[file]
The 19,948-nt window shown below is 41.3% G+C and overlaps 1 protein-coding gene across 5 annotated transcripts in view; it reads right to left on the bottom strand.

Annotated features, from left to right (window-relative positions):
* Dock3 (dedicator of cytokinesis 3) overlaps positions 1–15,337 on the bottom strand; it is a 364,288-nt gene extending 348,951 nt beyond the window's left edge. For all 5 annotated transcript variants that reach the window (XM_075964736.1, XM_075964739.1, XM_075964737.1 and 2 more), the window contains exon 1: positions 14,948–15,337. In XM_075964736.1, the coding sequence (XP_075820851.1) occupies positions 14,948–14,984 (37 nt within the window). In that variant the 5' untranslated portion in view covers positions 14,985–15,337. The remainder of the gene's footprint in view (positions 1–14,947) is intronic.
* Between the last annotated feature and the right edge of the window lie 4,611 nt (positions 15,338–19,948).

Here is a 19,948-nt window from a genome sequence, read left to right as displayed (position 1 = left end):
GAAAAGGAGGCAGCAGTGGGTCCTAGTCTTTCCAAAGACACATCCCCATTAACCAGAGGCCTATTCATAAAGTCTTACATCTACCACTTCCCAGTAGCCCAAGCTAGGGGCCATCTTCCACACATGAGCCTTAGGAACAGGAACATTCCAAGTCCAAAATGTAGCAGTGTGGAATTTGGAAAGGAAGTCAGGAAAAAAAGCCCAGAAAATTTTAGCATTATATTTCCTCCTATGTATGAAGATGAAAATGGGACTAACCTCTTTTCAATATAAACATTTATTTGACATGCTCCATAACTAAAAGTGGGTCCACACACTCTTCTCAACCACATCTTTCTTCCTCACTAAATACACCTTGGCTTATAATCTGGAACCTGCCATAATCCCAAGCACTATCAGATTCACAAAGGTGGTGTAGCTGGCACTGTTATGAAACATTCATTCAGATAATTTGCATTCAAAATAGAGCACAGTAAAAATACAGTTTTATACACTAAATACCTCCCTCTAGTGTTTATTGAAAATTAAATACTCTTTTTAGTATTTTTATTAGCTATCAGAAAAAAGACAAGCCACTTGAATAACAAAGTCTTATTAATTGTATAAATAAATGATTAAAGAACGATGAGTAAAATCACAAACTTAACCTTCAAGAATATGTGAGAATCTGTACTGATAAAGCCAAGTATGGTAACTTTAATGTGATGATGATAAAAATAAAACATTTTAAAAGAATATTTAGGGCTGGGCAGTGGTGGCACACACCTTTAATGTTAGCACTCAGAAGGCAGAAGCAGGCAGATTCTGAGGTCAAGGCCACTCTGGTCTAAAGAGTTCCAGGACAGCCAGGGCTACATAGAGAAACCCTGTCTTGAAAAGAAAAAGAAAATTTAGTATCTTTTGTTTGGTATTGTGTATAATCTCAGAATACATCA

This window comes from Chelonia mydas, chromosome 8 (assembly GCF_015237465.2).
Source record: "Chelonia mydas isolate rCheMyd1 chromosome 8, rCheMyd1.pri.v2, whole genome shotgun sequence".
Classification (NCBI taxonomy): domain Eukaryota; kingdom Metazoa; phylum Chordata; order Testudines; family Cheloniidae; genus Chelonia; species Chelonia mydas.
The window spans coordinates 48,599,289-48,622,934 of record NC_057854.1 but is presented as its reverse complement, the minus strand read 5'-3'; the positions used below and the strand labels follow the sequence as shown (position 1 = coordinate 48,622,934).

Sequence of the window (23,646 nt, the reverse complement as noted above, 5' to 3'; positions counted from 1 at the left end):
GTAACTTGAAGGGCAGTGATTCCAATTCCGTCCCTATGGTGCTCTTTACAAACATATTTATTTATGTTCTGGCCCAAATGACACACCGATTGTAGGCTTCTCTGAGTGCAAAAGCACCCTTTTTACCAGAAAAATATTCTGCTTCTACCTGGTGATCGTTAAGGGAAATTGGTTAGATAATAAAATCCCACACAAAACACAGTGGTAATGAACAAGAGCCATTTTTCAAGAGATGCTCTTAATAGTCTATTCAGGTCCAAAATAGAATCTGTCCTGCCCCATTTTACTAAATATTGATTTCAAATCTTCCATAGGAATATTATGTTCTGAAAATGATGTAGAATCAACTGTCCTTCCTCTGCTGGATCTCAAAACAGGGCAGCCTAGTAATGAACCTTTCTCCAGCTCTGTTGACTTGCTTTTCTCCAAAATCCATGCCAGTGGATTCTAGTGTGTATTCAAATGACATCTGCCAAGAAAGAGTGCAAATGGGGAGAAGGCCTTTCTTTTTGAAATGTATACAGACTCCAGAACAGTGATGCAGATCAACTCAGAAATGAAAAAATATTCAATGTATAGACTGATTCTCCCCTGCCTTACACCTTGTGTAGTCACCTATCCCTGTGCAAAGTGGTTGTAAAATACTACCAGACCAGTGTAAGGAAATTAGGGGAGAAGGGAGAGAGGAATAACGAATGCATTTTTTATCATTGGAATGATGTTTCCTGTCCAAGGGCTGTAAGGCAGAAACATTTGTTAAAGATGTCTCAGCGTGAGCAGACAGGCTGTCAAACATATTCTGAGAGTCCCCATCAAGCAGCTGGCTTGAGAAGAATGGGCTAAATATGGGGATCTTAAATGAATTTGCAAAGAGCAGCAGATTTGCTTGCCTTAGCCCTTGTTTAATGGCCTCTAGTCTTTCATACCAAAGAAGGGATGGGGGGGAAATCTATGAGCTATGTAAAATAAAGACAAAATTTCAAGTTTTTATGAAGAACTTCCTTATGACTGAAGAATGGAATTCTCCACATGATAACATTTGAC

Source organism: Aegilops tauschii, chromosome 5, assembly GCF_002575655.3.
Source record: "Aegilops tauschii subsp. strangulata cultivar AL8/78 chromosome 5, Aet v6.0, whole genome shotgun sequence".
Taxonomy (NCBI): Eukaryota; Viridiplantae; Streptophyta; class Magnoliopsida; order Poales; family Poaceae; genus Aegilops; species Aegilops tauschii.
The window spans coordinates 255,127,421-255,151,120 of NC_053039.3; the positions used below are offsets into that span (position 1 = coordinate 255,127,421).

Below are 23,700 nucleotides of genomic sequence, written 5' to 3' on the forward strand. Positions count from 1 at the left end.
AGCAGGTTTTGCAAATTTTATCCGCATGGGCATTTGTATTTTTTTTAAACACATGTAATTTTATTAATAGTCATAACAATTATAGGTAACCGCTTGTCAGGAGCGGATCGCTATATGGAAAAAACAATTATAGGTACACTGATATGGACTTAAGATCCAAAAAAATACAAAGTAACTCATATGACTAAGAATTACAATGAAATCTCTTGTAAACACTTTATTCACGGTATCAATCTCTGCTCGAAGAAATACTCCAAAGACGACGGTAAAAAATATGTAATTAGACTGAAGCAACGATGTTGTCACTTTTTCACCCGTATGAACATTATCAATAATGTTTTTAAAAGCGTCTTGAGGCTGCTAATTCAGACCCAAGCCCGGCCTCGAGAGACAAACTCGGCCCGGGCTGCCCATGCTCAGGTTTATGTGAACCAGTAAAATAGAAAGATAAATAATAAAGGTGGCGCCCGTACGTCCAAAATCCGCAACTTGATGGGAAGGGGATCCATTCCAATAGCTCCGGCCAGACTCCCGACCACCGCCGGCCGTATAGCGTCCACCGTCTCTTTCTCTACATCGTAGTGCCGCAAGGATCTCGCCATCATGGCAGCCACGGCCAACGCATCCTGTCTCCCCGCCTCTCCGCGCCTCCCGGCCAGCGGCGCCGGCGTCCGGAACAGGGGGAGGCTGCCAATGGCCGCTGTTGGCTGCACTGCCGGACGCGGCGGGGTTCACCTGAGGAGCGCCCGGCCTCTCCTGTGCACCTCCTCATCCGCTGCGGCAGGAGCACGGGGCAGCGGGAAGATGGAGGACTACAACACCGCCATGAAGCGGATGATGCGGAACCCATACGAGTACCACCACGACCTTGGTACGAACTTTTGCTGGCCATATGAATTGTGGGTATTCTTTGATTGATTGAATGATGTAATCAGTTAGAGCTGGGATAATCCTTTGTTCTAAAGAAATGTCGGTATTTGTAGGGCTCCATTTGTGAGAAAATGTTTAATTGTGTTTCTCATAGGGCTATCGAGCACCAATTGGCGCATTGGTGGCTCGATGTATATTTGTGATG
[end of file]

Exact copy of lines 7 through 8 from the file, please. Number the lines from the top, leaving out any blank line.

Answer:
This window comes from Chelonia mydas, chromosome 8 (assembly GCF_015237465.2).
Source record: "Chelonia mydas isolate rCheMyd1 chromosome 8, rCheMyd1.pri.v2, whole genome shotgun sequence".